Lloyd’s Chief Executive Officer (CEO) Inga Beale warned at the Association of British Insurers (ABI) conference that the London re/insurance centre is losing market share and relevance, as emerging markets gain traction in the global re/insurance hub space, A.M. Best reported.
Beale said that while London remains the largest global insurance center, it continues to face strong challenges in reinsurance, particularly from emerging markets.
Lloyd’s and the broader London market have kept pace or increased market share in specialist lines such as marine and aviation, but the Lloyd’s CEO cautioned that over the long-term, the London market could see a deterioration of its place as a key domicile for global reinsurers.
In the long-term, Beale said, London is losing market share in the emerging markets and “that’s where a lot of the growth is happening.”
Beale said “nothing’s changed, predictions are that over the next five to 10 years, the largest growth is going to be commercial insurance in emerging markets. Two-thirds of the growth is going to be there.”
While UK-based insurers and reinsurers face the challenge of an uncertain operating environment without a clear ground for business during the transition period out of the EU, the trend of market share loss in emerging markets, which account for much of the expansion in global insurance premium growth, could pose a “threat to London,” said Beale.
A Swiss Re study demonstrated the extent to which the opportunities for re/insurance expansion are shifting East.
In 2016, China was responsible for nearly all global premium growth in the life sector, contributing 2.4% of the global 2.5% growth in premiums, with the remaining 0.1% coming from all other markets combined.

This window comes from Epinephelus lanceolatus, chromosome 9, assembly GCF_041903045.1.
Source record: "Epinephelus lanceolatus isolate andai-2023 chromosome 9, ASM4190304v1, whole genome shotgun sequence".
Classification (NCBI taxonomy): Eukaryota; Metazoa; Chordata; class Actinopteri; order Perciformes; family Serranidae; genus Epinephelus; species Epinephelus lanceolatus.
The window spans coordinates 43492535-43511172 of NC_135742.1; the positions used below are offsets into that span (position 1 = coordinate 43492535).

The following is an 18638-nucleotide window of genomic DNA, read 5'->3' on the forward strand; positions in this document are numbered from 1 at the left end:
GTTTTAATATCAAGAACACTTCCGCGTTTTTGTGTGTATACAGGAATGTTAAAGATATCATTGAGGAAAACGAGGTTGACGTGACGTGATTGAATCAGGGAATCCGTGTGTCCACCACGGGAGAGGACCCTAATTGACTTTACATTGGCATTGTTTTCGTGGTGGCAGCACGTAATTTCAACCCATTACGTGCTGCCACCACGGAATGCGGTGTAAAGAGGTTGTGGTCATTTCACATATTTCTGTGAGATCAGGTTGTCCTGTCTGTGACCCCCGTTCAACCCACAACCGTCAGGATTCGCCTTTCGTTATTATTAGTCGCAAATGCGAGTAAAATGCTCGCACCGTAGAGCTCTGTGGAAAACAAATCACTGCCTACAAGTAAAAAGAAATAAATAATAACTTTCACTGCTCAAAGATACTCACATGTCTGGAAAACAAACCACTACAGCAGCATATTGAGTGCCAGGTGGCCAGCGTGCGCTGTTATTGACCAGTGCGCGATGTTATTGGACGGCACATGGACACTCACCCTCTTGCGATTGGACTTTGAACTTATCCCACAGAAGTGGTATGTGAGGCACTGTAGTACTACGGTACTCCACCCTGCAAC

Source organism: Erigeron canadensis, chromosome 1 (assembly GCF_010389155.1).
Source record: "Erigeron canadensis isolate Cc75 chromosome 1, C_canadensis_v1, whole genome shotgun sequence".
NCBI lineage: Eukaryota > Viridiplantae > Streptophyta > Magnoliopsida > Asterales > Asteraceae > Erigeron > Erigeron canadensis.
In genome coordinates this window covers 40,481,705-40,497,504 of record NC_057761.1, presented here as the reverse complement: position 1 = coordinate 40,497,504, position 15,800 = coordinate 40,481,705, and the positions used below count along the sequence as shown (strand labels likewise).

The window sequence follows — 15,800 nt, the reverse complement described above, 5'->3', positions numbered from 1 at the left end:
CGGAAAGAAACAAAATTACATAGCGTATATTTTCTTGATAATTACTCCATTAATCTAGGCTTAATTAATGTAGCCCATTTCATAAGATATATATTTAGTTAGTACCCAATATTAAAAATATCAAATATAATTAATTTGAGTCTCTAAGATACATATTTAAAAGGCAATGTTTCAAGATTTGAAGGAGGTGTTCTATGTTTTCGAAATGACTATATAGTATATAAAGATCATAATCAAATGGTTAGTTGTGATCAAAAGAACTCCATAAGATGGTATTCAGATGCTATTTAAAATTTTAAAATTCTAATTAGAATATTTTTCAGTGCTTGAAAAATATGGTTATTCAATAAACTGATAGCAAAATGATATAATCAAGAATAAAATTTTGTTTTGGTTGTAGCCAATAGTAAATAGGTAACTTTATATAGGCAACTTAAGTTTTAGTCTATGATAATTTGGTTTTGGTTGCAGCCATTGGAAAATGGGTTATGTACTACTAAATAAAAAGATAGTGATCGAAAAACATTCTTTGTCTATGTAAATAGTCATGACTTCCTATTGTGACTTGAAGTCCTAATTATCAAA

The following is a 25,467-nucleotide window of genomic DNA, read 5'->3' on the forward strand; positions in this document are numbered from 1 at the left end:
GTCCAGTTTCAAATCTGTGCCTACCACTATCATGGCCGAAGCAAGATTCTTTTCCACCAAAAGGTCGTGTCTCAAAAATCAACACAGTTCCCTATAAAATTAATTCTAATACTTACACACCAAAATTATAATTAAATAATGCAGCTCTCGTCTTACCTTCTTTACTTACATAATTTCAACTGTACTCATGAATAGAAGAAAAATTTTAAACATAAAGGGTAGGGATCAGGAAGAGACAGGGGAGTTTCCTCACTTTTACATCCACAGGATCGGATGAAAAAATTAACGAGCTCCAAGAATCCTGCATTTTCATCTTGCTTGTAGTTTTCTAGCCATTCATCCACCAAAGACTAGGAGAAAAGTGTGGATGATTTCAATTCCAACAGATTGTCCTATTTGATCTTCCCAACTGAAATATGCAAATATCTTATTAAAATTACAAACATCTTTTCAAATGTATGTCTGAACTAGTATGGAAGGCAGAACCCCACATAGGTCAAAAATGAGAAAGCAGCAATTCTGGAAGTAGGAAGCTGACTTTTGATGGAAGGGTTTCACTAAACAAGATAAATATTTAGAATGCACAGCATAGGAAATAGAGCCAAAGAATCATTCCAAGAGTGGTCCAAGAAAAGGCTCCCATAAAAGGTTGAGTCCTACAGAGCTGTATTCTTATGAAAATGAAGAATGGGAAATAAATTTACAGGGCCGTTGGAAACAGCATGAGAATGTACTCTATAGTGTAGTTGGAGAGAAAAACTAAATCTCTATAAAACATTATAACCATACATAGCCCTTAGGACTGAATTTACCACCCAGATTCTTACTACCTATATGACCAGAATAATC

Beale said: “Until a few years ago, any large — US$5 billion-plus — energy risk from Dubai would be placed in London. Now, she said, the word in the insurance industry is that there is enough capacity in Dubai to keep the risk there.”
Growth in advanced markets is clearly feeling the pressures of low-interest rates, slowed economic growth and high competition, and when compared to the rising re/insurance industry in the East, it’s clear that the only way for the established London re/insurance hub to maintain relevance over the long-term is for significant innovation.
To defend its position, Beale said, London is investing hundreds of millions of pounds in technology to make London an easier place for business transactions, while Lloyd’s aims to remove “paper entirely from the process.”
The UK government has also made moves to establish London as a center for insurance-linked securities business.
The government proposed updates to its associated taxation system, legal framework, and options for setting up an ILS vehicle in an attempt to ensure the re/insurance business environment remains competitive throughout the transition out of European Union membership.
“We have to make sure that London is seen as the innovator in product,” Beale said; “Lloyd’s is the leading insurer of cyber insurance, writing well over $1 billion of stand-along cyber insurance right now.”
“London also needs to tell its own story and attract the best talent.” The ability to bring capable people into the market becomes more critical, she said, at a time when we’ve got question marks raised over Brexit.”